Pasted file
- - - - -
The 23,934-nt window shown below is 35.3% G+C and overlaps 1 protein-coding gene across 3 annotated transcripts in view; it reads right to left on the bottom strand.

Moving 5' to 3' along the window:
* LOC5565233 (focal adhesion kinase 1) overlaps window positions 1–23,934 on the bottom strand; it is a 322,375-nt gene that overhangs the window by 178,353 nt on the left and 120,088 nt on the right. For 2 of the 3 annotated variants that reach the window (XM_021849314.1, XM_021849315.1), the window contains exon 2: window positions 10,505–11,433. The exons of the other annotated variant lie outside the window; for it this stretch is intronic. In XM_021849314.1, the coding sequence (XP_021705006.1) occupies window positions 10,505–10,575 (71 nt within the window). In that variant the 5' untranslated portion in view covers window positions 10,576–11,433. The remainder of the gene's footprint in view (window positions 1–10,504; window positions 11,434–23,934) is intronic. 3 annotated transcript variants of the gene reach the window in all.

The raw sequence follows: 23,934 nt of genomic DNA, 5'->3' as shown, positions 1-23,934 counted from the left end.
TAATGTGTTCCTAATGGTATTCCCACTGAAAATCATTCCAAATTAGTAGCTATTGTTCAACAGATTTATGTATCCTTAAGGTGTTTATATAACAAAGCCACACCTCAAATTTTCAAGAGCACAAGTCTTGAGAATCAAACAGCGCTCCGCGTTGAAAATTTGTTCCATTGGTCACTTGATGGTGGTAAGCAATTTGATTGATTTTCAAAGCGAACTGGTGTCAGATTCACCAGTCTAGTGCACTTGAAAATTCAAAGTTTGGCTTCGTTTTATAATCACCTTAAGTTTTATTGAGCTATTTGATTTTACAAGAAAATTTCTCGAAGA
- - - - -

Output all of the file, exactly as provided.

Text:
The 23,934-nt window shown below is 35.3% G+C and overlaps 1 protein-coding gene across 3 annotated transcripts in view; it reads right to left on the bottom strand.

Moving 5' to 3' along the window:
* LOC5565233 (focal adhesion kinase 1) overlaps window positions 1–23,934 on the bottom strand; it is a 322,375-nt gene that overhangs the window by 178,353 nt on the left and 120,088 nt on the right. For 2 of the 3 annotated variants that reach the window (XM_021849314.1, XM_021849315.1), the window contains exon 2: window positions 10,505–11,433. The exons of the other annotated variant lie outside the window; for it this stretch is intronic. In XM_021849314.1, the coding sequence (XP_021705006.1) occupies window positions 10,505–10,575 (71 nt within the window). In that variant the 5' untranslated portion in view covers window positions 10,576–11,433. The remainder of the gene's footprint in view (window positions 1–10,504; window positions 11,434–23,934) is intronic. 3 annotated transcript variants of the gene reach the window in all.

The raw sequence follows: 23,934 nt of genomic DNA, 5'->3' as shown, positions 1-23,934 counted from the left end.
TAATGTGTTCCTAATGGTATTCCCACTGAAAATCATTCCAAATTAGTAGCTATTGTTCAACAGATTTATGTATCCTTAAGGTGTTTATATAACAAAGCCACACCTCAAATTTTCAAGAGCACAAGTCTTGAGAATCAAACAGCGCTCCGCGTTGAAAATTTGTTCCATTGGTCACTTGATGGTGGTAAGCAATTTGATTGATTTTCAAAGCGAACTGGTGTCAGATTCACCAGTCTAGTGCACTTGAAAATTCAAAGTTTGGCTTCGTTTTATAATCACCTTAAGTTTTATTGAGCTATTTGATTTTACAAGAAAATTTCTCGAAGA